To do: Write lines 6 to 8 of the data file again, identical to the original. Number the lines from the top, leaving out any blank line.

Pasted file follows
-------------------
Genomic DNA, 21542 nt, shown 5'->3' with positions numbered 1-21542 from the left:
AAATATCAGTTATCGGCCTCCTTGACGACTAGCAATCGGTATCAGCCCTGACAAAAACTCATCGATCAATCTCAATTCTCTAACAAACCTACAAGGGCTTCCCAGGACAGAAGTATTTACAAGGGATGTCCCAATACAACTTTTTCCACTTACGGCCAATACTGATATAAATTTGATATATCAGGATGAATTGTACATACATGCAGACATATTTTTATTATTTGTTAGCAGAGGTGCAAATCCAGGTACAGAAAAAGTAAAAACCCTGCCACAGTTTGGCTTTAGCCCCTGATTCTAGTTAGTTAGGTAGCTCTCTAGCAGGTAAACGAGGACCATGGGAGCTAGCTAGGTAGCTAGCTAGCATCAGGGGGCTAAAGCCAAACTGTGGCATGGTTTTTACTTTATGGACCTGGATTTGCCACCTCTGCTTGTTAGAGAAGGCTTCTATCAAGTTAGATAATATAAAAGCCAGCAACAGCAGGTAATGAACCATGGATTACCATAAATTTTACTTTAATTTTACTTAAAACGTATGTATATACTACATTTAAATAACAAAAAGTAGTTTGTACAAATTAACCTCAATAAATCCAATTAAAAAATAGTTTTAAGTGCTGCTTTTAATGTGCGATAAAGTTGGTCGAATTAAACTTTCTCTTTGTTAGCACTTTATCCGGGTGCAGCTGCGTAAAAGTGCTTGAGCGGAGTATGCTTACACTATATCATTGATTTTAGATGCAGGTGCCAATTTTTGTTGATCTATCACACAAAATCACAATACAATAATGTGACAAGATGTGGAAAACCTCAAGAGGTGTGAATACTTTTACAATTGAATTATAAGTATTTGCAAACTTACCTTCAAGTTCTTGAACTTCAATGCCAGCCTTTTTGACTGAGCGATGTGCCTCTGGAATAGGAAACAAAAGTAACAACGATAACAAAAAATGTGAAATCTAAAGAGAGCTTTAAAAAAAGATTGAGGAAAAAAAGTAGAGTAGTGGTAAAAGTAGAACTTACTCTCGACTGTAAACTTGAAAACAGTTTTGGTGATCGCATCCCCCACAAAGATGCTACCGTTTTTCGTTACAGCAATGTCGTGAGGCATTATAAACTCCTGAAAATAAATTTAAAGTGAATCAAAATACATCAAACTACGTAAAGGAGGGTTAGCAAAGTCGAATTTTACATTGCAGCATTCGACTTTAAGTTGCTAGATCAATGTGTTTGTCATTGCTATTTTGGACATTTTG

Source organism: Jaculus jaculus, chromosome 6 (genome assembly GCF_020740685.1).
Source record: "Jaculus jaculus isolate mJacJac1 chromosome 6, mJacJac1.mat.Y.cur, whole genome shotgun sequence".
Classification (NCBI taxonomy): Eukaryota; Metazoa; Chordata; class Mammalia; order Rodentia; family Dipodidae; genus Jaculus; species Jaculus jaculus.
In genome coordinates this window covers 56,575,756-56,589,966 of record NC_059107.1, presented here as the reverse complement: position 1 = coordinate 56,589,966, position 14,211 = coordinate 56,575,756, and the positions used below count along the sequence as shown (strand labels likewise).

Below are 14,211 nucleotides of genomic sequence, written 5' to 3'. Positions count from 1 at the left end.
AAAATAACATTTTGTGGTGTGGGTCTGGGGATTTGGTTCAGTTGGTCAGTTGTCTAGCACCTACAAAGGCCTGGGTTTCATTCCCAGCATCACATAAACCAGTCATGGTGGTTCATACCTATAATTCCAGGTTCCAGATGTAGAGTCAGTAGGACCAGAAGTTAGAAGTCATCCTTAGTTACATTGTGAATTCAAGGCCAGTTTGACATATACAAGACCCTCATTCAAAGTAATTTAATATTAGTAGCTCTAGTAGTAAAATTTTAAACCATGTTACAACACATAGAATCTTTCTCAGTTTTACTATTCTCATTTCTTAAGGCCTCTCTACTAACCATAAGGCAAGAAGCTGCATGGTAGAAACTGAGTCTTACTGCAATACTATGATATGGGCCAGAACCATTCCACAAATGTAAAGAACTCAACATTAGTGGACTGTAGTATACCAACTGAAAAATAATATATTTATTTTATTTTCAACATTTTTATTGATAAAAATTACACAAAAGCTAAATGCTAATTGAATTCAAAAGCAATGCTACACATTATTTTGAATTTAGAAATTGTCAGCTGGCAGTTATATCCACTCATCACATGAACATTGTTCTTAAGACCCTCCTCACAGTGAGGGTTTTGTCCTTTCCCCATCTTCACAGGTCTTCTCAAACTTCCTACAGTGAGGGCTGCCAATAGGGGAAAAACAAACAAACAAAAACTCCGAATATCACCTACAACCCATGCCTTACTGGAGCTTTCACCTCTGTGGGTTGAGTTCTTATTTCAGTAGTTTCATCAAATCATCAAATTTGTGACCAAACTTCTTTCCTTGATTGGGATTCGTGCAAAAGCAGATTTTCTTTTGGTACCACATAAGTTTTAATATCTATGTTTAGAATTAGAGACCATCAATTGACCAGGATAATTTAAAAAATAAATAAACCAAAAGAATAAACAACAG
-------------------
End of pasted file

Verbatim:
In genome coordinates this window covers 56,575,756-56,589,966 of record NC_059107.1, presented here as the reverse complement: position 1 = coordinate 56,589,966, position 14,211 = coordinate 56,575,756, and the positions used below count along the sequence as shown (strand labels likewise).

Below are 14,211 nucleotides of genomic sequence, written 5' to 3'. Positions count from 1 at the left end.
AAAATAACATTTTGTGGTGTGGGTCTGGGGATTTGGTTCAGTTGGTCAGTTGTCTAGCACCTACAAAGGCCTGGGTTTCATTCCCAGCATCACATAAACCAGTCATGGTGGTTCATACCTATAATTCCAGGTTCCAGATGTAGAGTCAGTAGGACCAGAAGTTAGAAGTCATCCTTAGTTACATTGTGAATTCAAGGCCAGTTTGACATATACAAGACCCTCATTCAAAGTAATTTAATATTAGTAGCTCTAGTAGTAAAATTTTAAACCATGTTACAACACATAGAATCTTTCTCAGTTTTACTATTCTCATTTCTTAAGGCCTCTCTACTAACCATAAGGCAAGAAGCTGCATGGTAGAAACTGAGTCTTACTGCAATACTATGATATGGGCCAGAACCATTCCACAAATGTAAAGAACTCAACATTAGTGGACTGTAGTATACCAACTGAAAAATAATATATTTATTTTATTTTCAACATTTTTATTGATAAAAATTACACAAAAGCTAAATGCTAATTGAATTCAAAAGCAATGCTACACATTATTTTGAATTTAGAAATTGTCAGCTGGCAGTTATATCCACTCATCACATGAACATTGTTCTTAAGACCCTCCTCACAGTGAGGGTTTTGTCCTTTCCCCATCTTCACAGGTCTTCTCAAACTTCCTACAGTGAGGGCTGCCAATAGGGGAAAAACAAACAAACAAAAACTCCGAATATCACCTACAACCCATGCCTTACTGGAGCTTTCACCTCTGTGGGTTGAGTTCTTATTTCAGTAGTTTCATCAAATCATCAAATTTGTGACCAAACTTCTTTCCTTGATTGGGATTCGTGCAAAAGCAGATTTTCTTTTGGTACCACATAAGTTTTAATATCTATGTTTAGAATTAGAGACCATCAATTGACCAGGATAATTTAAAAAATAAATAAACCAAAAGAATAAACAACAG